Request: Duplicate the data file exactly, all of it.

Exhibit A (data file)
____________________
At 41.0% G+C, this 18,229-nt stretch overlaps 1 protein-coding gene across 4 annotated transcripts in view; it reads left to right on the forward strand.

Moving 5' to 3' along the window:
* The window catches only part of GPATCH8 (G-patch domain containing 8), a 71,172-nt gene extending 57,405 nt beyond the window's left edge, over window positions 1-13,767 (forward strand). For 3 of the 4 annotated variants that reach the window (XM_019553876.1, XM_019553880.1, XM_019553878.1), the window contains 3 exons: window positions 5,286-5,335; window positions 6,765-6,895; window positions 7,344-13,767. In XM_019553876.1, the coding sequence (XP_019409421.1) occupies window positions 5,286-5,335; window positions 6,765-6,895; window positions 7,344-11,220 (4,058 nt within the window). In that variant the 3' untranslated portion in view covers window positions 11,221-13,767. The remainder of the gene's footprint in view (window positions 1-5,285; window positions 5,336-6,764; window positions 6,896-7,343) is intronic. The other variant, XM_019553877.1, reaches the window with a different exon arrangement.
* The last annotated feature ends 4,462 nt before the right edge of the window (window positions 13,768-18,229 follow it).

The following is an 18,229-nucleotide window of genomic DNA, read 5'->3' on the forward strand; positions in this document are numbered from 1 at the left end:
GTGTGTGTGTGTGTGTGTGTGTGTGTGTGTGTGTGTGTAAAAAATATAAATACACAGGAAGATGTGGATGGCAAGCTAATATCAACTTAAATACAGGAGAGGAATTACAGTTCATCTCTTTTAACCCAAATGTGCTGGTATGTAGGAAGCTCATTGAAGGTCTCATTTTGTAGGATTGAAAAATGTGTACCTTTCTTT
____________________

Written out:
At 41.0% G+C, this 18,229-nt stretch overlaps 1 protein-coding gene across 4 annotated transcripts in view; it reads left to right on the forward strand.

Moving 5' to 3' along the window:
* The window catches only part of GPATCH8 (G-patch domain containing 8), a 71,172-nt gene extending 57,405 nt beyond the window's left edge, over window positions 1-13,767 (forward strand). For 3 of the 4 annotated variants that reach the window (XM_019553876.1, XM_019553880.1, XM_019553878.1), the window contains 3 exons: window positions 5,286-5,335; window positions 6,765-6,895; window positions 7,344-13,767. In XM_019553876.1, the coding sequence (XP_019409421.1) occupies window positions 5,286-5,335; window positions 6,765-6,895; window positions 7,344-11,220 (4,058 nt within the window). In that variant the 3' untranslated portion in view covers window positions 11,221-13,767. The remainder of the gene's footprint in view (window positions 1-5,285; window positions 5,336-6,764; window positions 6,896-7,343) is intronic. The other variant, XM_019553877.1, reaches the window with a different exon arrangement.
* The last annotated feature ends 4,462 nt before the right edge of the window (window positions 13,768-18,229 follow it).

The following is an 18,229-nucleotide window of genomic DNA, read 5'->3' on the forward strand; positions in this document are numbered from 1 at the left end:
GTGTGTGTGTGTGTGTGTGTGTGTGTGTGTGTGTGTGTAAAAAATATAAATACACAGGAAGATGTGGATGGCAAGCTAATATCAACTTAAATACAGGAGAGGAATTACAGTTCATCTCTTTTAACCCAAATGTGCTGGTATGTAGGAAGCTCATTGAAGGTCTCATTTTGTAGGATTGAAAAATGTGTACCTTTCTTT